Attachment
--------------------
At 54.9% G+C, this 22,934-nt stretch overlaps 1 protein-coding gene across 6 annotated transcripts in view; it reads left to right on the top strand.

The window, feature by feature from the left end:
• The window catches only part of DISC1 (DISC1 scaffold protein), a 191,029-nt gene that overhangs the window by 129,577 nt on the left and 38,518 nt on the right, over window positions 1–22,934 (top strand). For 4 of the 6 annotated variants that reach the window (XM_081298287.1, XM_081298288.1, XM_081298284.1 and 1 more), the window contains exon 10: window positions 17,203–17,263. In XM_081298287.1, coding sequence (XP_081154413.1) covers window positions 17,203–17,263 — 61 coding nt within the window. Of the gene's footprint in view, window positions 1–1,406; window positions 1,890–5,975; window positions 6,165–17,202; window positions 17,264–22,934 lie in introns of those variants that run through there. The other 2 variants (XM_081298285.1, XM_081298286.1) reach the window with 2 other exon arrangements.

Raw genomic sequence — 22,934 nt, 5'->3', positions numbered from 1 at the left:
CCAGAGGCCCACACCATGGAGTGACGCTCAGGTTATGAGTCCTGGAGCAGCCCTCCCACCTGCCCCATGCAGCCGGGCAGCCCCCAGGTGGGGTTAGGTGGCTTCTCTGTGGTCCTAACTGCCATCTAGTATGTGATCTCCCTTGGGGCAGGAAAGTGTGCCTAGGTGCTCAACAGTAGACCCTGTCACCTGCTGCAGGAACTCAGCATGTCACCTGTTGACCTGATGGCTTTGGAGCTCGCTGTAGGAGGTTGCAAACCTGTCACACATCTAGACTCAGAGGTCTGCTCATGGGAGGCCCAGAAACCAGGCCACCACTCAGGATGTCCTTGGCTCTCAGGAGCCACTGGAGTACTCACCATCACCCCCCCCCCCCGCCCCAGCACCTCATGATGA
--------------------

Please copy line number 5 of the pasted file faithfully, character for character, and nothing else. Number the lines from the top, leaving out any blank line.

CCAGAGGCCCACACCATGGAGTGACGCTCAGGTTATGAGTCCTGGAGCAGCCCTCCCACCTGCCCCATGCAGCCGGGCAGCCCCCAGGTGGGGTTAGGTGGCTTCTCTGTGGTCCTAACTGCCATCTAGTATGTGATCTCCCTTGGGGCAGGAAAGTGTGCCTAGGTGCTCAACAGTAGACCCTGTCACCTGCTGCAGGAACTCAGCATGTCACCTGTTGACCTGATGGCTTTGGAGCTCGCTGTAGGAGGTTGCAAACCTGTCACACATCTAGACTCAGAGGTCTGCTCATGGGAGGCCCAGAAACCAGGCCACCACTCAGGATGTCCTTGGCTCTCAGGAGCCACTGGAGTACTCACCATCACCCCCCCCCCCCGCCCCAGCACCTCATGATGA